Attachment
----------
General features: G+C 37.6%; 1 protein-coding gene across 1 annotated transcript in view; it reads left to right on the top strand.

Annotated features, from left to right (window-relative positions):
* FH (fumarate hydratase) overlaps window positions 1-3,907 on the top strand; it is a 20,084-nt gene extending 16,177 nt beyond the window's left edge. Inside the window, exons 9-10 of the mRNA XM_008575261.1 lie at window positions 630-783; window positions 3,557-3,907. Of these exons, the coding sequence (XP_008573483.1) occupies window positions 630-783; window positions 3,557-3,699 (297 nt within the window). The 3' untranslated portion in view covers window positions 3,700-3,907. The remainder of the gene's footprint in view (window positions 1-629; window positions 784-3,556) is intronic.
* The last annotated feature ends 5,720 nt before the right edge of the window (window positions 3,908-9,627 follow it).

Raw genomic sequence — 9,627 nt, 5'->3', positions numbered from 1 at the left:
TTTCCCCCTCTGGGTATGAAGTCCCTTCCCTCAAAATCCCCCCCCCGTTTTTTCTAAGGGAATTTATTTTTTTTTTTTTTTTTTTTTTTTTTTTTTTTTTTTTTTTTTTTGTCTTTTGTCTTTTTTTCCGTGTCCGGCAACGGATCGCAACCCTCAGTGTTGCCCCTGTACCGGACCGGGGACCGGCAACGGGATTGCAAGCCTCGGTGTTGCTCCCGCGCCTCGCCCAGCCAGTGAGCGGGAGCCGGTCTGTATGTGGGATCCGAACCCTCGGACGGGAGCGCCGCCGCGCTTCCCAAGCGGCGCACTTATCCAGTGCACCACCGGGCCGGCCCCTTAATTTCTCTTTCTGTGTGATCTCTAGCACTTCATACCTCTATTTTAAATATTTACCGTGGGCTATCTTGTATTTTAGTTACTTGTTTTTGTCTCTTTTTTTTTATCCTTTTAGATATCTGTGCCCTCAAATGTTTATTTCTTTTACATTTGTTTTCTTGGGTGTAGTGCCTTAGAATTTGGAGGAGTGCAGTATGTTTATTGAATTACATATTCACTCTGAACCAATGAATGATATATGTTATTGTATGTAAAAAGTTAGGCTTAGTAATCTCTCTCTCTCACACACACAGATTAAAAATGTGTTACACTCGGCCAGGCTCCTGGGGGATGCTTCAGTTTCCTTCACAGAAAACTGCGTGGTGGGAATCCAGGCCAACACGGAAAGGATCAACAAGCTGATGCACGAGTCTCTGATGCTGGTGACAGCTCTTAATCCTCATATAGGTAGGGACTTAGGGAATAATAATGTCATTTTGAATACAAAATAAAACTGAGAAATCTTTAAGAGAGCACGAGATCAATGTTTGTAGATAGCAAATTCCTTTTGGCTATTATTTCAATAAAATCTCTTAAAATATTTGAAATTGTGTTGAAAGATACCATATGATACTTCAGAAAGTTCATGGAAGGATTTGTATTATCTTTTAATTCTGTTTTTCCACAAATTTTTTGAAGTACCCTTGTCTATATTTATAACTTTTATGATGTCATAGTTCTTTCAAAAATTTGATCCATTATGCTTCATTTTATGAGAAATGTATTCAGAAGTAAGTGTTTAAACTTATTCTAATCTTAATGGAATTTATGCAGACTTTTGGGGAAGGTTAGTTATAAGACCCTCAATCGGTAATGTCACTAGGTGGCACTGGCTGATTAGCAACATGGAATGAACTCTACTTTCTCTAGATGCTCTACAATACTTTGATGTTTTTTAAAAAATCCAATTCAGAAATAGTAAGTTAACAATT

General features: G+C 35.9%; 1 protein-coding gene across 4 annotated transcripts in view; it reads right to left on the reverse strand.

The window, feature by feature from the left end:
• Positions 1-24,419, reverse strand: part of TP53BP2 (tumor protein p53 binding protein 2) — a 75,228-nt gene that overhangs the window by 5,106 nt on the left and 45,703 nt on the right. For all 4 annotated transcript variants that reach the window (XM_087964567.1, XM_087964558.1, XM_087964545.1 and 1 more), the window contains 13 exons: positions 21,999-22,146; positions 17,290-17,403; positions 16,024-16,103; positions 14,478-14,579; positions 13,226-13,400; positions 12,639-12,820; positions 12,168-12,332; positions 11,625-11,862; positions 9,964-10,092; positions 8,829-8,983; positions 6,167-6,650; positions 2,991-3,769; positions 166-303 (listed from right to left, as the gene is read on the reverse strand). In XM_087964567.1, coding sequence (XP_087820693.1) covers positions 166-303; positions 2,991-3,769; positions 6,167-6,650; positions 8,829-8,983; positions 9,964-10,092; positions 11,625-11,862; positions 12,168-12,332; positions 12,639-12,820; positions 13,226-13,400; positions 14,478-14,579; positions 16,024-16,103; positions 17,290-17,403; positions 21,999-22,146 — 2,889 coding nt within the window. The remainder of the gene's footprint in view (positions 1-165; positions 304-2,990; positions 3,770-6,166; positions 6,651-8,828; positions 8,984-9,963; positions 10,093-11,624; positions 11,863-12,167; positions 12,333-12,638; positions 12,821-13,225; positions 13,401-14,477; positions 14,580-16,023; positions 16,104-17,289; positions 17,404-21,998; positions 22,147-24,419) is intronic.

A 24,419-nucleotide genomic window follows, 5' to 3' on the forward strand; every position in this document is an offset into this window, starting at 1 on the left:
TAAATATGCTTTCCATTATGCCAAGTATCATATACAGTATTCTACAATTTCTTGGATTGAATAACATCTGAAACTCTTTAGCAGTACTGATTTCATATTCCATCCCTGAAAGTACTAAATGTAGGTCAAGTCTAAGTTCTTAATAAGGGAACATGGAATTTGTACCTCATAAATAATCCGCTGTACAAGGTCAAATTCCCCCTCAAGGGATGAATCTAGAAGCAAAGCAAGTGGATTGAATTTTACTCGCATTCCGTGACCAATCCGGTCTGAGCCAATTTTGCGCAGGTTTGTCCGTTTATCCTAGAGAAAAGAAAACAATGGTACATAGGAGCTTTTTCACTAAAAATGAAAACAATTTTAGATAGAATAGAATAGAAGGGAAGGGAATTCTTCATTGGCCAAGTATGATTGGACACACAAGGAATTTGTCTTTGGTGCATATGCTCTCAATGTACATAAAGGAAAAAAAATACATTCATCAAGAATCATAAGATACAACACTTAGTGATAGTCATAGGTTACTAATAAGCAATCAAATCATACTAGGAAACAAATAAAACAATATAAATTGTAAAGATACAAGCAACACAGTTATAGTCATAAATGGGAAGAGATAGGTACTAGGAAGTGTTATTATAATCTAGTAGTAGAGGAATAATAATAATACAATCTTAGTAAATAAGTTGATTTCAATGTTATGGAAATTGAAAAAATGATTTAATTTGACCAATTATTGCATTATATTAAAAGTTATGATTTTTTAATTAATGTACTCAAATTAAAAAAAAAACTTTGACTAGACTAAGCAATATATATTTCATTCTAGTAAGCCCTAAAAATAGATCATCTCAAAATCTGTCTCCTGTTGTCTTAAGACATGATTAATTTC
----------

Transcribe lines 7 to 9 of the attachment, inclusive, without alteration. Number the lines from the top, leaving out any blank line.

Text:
General features: G+C 35.9%; 1 protein-coding gene across 4 annotated transcripts in view; it reads right to left on the reverse strand.

The window, feature by feature from the left end:
• Positions 1-24,419, reverse strand: part of TP53BP2 (tumor protein p53 binding protein 2) — a 75,228-nt gene that overhangs the window by 5,106 nt on the left and 45,703 nt on the right. For all 4 annotated transcript variants that reach the window (XM_087964567.1, XM_087964558.1, XM_087964545.1 and 1 more), the window contains 13 exons: positions 21,999-22,146; positions 17,290-17,403; positions 16,024-16,103; positions 14,478-14,579; positions 13,226-13,400; positions 12,639-12,820; positions 12,168-12,332; positions 11,625-11,862; positions 9,964-10,092; positions 8,829-8,983; positions 6,167-6,650; positions 2,991-3,769; positions 166-303 (listed from right to left, as the gene is read on the reverse strand). In XM_087964567.1, coding sequence (XP_087820693.1) covers positions 166-303; positions 2,991-3,769; positions 6,167-6,650; positions 8,829-8,983; positions 9,964-10,092; positions 11,625-11,862; positions 12,168-12,332; positions 12,639-12,820; positions 13,226-13,400; positions 14,478-14,579; positions 16,024-16,103; positions 17,290-17,403; positions 21,999-22,146 — 2,889 coding nt within the window. The remainder of the gene's footprint in view (positions 1-165; positions 304-2,990; positions 3,770-6,166; positions 6,651-8,828; positions 8,984-9,963; positions 10,093-11,624; positions 11,863-12,167; positions 12,333-12,638; positions 12,821-13,225; positions 13,401-14,477; positions 14,580-16,023; positions 16,104-17,289; positions 17,404-21,998; positions 22,147-24,419) is intronic.